Before answering “what is the judiciary system in India,” you must know that the judicial system in India is a very old one and mainly inherited from the British judicial system. The fountain-head of Indian judicial system is its constitution, but it carries the legacy of the 200 years of Colonial rule over the country. This complex judicial system starts with the Supreme Court situated in the capital of the country and percolates down to states and then to district level law courts. It is a well-integrated system that will be described in this article.
It has to be understood that the constitution of India is the supreme law of the country and it clearly defines the role and the scope of the legal system in India. Indian judicial system derives its powers from this constitution and the framework of the judicial system has been laid down in this constitution. In addition, the constitution also deals with the powers, scope, and duties of the various courts in India functioning at the central as well as state levels.
Indian judicial system
At the tops of the Indian judicial system is the Supreme Court that is followed by High Courts of all the states. These are followed by District Courts presided by District Judges. Finally, there are Civil Judges and Magistrates of second class functioning at the bottom of this hierarchy of the courts. Indian judicial system takes care of the maintenance of law and order in the country in addition to hearing cases of civil and criminal offences. It is in the power of the law courts to announce their verdicts in all cases and they can sentence a criminal to a jail term of varying durations. The quasi federal structure of the judicial system in India provides for High Courts in all 29 states of the country. There are in all 601 administrative districts with every district having its own court of law. All these courts remain unified with the Supreme Court of India working as the apex court.
Every state in India has the power to constitute courts beneath these district courts. There are judicial tribunals set in most of the states pertaining to company laws, monopolistic and restrictive trade practices, consumer protection, Industrial and financial reconstruction, tax tribunals, customs and excise control tribunals and so on. All these tribunals come under the respective state of High Courts.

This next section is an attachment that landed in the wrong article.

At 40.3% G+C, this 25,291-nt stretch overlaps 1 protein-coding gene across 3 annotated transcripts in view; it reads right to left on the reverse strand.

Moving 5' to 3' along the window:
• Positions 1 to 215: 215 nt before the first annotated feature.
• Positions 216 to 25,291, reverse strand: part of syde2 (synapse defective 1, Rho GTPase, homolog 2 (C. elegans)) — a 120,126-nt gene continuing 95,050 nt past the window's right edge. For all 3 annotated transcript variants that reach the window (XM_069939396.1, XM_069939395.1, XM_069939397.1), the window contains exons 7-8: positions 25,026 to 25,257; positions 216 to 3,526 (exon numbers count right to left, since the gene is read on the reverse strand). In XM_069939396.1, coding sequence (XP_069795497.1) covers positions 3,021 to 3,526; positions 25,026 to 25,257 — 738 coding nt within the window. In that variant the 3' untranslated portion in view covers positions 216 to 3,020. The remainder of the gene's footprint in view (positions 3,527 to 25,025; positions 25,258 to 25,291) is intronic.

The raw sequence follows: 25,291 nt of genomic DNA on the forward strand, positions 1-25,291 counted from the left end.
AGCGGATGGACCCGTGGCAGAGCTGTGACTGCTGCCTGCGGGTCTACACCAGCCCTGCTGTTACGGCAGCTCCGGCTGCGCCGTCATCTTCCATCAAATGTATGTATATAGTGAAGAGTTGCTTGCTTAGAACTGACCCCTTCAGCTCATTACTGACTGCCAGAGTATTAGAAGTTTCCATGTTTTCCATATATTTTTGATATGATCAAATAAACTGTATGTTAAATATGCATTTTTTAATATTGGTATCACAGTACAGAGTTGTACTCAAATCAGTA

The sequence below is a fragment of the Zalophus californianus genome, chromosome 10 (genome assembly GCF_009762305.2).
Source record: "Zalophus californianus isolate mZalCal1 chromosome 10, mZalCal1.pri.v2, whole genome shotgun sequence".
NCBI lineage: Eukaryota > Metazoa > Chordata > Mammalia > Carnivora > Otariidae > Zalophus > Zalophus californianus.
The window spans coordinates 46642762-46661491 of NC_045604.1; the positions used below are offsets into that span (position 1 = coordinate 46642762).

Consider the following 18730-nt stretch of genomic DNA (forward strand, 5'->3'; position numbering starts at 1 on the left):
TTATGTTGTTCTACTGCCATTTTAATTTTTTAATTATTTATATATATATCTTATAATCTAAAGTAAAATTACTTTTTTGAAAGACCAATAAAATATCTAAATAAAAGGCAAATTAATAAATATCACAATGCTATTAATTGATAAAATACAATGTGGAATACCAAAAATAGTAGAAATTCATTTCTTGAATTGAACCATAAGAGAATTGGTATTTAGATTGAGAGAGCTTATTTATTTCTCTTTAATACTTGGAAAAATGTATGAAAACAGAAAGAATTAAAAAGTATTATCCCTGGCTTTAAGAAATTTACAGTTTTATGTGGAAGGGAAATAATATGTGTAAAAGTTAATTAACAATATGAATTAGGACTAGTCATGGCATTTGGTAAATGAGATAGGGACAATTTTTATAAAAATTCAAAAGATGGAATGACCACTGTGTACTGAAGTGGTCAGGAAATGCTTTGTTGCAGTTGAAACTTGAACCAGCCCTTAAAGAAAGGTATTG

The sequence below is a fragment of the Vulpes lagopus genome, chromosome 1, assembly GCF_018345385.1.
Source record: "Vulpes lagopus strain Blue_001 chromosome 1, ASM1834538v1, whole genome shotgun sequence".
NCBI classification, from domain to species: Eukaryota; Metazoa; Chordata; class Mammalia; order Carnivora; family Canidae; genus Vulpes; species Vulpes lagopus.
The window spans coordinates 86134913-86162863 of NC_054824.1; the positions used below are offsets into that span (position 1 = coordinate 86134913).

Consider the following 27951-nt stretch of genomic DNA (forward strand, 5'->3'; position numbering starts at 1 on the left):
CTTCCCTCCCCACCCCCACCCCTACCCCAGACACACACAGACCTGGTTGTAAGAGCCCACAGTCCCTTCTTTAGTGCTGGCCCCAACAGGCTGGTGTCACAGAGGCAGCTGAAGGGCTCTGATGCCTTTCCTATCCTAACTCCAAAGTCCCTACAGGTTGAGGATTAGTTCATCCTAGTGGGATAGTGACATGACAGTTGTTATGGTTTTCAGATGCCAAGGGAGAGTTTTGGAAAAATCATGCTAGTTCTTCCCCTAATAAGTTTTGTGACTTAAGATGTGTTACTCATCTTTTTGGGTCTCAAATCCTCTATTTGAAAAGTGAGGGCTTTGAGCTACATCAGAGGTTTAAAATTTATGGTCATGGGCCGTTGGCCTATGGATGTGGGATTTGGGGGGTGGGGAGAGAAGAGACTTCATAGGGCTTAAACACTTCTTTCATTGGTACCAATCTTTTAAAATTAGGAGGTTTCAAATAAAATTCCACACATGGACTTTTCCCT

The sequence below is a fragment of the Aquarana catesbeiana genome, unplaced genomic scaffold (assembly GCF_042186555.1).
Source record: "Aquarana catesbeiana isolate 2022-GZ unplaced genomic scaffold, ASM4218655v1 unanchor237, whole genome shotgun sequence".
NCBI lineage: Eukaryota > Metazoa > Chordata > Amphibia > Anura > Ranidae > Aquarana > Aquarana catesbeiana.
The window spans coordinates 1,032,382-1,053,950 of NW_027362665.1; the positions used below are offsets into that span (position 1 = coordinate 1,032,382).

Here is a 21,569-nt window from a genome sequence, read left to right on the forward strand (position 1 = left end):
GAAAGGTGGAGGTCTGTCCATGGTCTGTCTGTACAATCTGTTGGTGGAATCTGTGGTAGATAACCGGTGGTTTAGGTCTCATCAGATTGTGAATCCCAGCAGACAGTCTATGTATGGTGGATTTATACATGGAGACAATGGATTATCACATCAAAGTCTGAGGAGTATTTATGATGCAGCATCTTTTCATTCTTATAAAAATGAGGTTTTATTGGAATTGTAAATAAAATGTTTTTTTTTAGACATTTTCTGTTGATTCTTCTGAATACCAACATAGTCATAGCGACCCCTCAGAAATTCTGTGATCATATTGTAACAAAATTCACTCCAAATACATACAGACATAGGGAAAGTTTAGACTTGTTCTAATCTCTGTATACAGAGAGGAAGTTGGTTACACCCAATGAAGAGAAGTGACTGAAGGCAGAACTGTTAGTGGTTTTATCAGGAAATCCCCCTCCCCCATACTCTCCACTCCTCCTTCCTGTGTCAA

The Supreme Court is the apex law court in India. It has a Chief Justice and 25 other justices. The President of India does the appointment of judges in Supreme Court. It is not only the highest court of appeal but also has the responsibility to uphold the constitution of the country. Supreme Court deals with the disputes between states and also between the Union of India and the states. Even the President of India looks up to Supreme Court for advice on legal matters. Supreme Court deals with cases only if the matter is deemed to be important enough for the consideration of the court and after certification from a High Court. It is possible to file a case in Supreme Court without certificate form a High Court by filing a special leave petition before it.
The High Courts
There are 21 High Courts in India with a few looking after the requirements of 2 or more states. These law courts are the highest law courts at the state level. These courts look after civil as well as criminal cases. Most of these cases are forwarded from district courts or other lower courts. High Courts are called courts of equity. These courts frame their own rules and make arrangements for the implementation of the same. The judges to High Courts are appointed by the President of India in consultation with the Chief Justice of India.
These courts work at the district level and are subordinate to High Courts. There are many other courts subordinate to these courts. At the bottom of the hierarchy is the Lok Adalats that have been constituted by the High Courts to decide petty disputes at the village level.
Image of the Supreme Court of India By: (CC BY-SA 3.0)